Harajuku Dori and Takeshita Dori are the heart of Tokyo's youth culture district. According to one of the guide books; shops here sell a most extraordinary blend of goods reflecting the Japanese notion of "cute", "cool and American" and "rebellious British". In other words a strange mixture of Hello Kitty, hip-hop and the infamous British punk. As for the shoppers; well, any form of fancy dress goes.
On seeing the window display of dresses (above) Beverly Ayling-Smith commented that they were very 'Greyson Perry'.

Back on one of the more main streets we came across a large street stall selling one-off, handmade clothes from recycled materials.
They may have been sold under canvas but there was nothing cheap about these unique items, the dresses being about £400.

I'm not sure that the stocking neck tie would catch on in the UK but I loved the multi-layered dresses.

Nezu Museum, Tokyo

A small street-corner shrine, Prada and Chloe shops, a modern museum and a hidden garden - this must be Minami-Aoyama street. An array of up-market designer clothes shops punctuated by a local shrine (with a Pomegranate tree) and a busy junior school terminates at the wonderfully modern building of the Nezu Museum of Art and its beautiful hidden garden - truly a street of contrasts. Stepping off the main street into the sanctuary of the small shrine (above) was an unexpectedly calming experience you'd stepped into another, less hurried, time and place.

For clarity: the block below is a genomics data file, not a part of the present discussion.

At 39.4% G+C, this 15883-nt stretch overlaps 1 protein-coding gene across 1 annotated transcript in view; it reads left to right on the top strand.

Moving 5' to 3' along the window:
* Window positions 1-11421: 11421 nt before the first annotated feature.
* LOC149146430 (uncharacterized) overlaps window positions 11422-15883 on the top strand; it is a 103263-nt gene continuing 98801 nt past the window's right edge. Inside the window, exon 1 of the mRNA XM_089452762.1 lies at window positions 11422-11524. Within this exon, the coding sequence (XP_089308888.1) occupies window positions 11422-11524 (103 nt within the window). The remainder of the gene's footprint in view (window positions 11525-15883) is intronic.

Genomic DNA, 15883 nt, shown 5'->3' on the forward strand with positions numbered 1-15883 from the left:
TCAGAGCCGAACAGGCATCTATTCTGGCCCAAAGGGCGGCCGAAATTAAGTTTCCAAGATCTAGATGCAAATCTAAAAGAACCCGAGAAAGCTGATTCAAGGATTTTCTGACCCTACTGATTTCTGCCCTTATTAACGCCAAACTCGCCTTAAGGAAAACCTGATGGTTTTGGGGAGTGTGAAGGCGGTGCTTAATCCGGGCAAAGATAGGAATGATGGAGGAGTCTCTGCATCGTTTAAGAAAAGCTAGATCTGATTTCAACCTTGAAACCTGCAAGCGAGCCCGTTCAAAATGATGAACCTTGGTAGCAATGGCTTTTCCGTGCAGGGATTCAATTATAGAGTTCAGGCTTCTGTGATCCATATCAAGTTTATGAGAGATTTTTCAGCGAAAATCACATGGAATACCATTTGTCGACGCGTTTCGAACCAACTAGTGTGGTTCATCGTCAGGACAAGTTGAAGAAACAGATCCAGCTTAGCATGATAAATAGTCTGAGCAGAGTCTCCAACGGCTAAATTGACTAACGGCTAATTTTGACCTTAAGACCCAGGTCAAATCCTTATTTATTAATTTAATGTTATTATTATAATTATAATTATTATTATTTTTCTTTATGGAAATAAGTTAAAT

Within yards of this Shrine were the ultra modern fashion temples of Prada (left) and Chloe (below), I declined the opportunity to enter either.

For me the object of being in the area was visiting the Nezu Museum of Art which was showing 'Living on Paper: Daily life as expressed by Japanese Medieval and Pre-Modern painters'.
Even the entrance way to the museum (below) is a delight with its tiny garden and long bamboo lined walkway. Inside the displays were minimal but of the highest quality, although it did take me a while to get used to seeing breakables such as ceramic statues tied down in every direction to prevent damage during earthquakes. The Paper exhibition was very enlightening; the scrolls, hangings and screens so often seen in books or museums in the West usually depict the lives of nobles or scenes of natural beauty, to see daily life portrayed as something to be celebrated was fascinating.

For me the most wonderful surprise was the vast garden hidden behind the museum building. Although we'd missed the best of the autumn colour we were lucky enough to catch the tail of it.
The carefully manicured conifers,

reds of the acer leaves,

autumn flowering camelias,


and bamboo groves combined to make this a dream visit for me.

It was whilst enjoying lunch in the contemporary glass 'Tea-House'
that I experienced my first earth tremor; a gentle swaying of the table confirmed what my ears were telling me, the earth was definitely moving! This was confirmed by the bronze cauldron outside where some of the carefully arranged leaves had been washed onto the lip of the vessel which had been dry and leaf free when we entered. The Japanese didn't seem to register the event - evidently too minor to bother about.